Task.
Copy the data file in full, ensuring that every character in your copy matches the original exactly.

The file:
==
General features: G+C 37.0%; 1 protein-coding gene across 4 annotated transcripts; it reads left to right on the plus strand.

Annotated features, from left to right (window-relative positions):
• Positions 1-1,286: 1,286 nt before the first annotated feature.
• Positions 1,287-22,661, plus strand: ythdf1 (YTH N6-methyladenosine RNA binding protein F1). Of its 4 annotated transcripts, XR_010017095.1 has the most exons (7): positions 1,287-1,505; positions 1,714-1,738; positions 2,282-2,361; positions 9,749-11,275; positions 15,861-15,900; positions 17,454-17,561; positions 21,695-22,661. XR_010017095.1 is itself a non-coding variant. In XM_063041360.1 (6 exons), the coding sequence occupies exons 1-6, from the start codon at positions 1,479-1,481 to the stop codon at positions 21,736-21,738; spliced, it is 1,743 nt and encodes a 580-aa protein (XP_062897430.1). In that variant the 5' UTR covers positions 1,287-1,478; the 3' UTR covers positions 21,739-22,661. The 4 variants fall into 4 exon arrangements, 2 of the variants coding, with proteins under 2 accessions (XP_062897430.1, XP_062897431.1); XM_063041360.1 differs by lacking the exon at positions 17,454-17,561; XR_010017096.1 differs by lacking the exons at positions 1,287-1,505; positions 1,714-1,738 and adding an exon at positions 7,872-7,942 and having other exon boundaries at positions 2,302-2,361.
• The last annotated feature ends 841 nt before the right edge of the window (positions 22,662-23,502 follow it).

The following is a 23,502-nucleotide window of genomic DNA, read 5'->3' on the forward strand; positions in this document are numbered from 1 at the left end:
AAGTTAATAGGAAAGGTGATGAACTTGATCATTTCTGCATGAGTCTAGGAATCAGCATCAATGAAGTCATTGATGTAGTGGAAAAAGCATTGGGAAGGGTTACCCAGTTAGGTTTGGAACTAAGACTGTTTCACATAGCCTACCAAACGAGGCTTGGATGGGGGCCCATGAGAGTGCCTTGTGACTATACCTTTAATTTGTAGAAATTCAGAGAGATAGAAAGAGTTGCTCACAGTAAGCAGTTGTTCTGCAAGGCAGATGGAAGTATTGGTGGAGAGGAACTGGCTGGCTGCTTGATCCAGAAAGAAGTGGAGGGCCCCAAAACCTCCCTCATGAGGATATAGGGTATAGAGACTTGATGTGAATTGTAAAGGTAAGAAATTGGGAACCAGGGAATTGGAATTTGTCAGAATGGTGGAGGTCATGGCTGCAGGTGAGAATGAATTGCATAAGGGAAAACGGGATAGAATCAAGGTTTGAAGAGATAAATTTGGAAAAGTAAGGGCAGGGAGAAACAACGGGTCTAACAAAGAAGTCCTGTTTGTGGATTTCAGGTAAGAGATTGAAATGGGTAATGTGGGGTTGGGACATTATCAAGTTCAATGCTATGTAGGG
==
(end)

General features: G+C 37.0%; 1 protein-coding gene across 4 annotated transcripts; it reads left to right on the plus strand.

Annotated features, from left to right (window-relative positions):
• Positions 1-1,286: 1,286 nt before the first annotated feature.
• Positions 1,287-22,661, plus strand: ythdf1 (YTH N6-methyladenosine RNA binding protein F1). Of its 4 annotated transcripts, XR_010017095.1 has the most exons (7): positions 1,287-1,505; positions 1,714-1,738; positions 2,282-2,361; positions 9,749-11,275; positions 15,861-15,900; positions 17,454-17,561; positions 21,695-22,661. XR_010017095.1 is itself a non-coding variant. In XM_063041360.1 (6 exons), the coding sequence occupies exons 1-6, from the start codon at positions 1,479-1,481 to the stop codon at positions 21,736-21,738; spliced, it is 1,743 nt and encodes a 580-aa protein (XP_062897430.1). In that variant the 5' UTR covers positions 1,287-1,478; the 3' UTR covers positions 21,739-22,661. The 4 variants fall into 4 exon arrangements, 2 of the variants coding, with proteins under 2 accessions (XP_062897430.1, XP_062897431.1); XM_063041360.1 differs by lacking the exon at positions 17,454-17,561; XR_010017096.1 differs by lacking the exons at positions 1,287-1,505; positions 1,714-1,738 and adding an exon at positions 7,872-7,942 and having other exon boundaries at positions 2,302-2,361.
• The last annotated feature ends 841 nt before the right edge of the window (positions 22,662-23,502 follow it).

The following is a 23,502-nucleotide window of genomic DNA, read 5'->3' on the forward strand; positions in this document are numbered from 1 at the left end:
AAGTTAATAGGAAAGGTGATGAACTTGATCATTTCTGCATGAGTCTAGGAATCAGCATCAATGAAGTCATTGATGTAGTGGAAAAAGCATTGGGAAGGGTTACCCAGTTAGGTTTGGAACTAAGACTGTTTCACATAGCCTACCAAACGAGGCTTGGATGGGGGCCCATGAGAGTGCCTTGTGACTATACCTTTAATTTGTAGAAATTCAGAGAGATAGAAAGAGTTGCTCACAGTAAGCAGTTGTTCTGCAAGGCAGATGGAAGTATTGGTGGAGAGGAACTGGCTGGCTGCTTGATCCAGAAAGAAGTGGAGGGCCCCAAAACCTCCCTCATGAGGATATAGGGTATAGAGACTTGATGTGAATTGTAAAGGTAAGAAATTGGGAACCAGGGAATTGGAATTTGTCAGAATGGTGGAGGTCATGGCTGCAGGTGAGAATGAATTGCATAAGGGAAAACGGGATAGAATCAAGGTTTGAAGAGATAAATTTGGAAAAGTAAGGGCAGGGAGAAACAACGGGTCTAACAAAGAAGTCCTGTTTGTGGATTTCAGGTAAGAGATTGAAATGGGTAATGTGGGGTTGGGACATTATCAAGTTCAATGCTATGTAGGG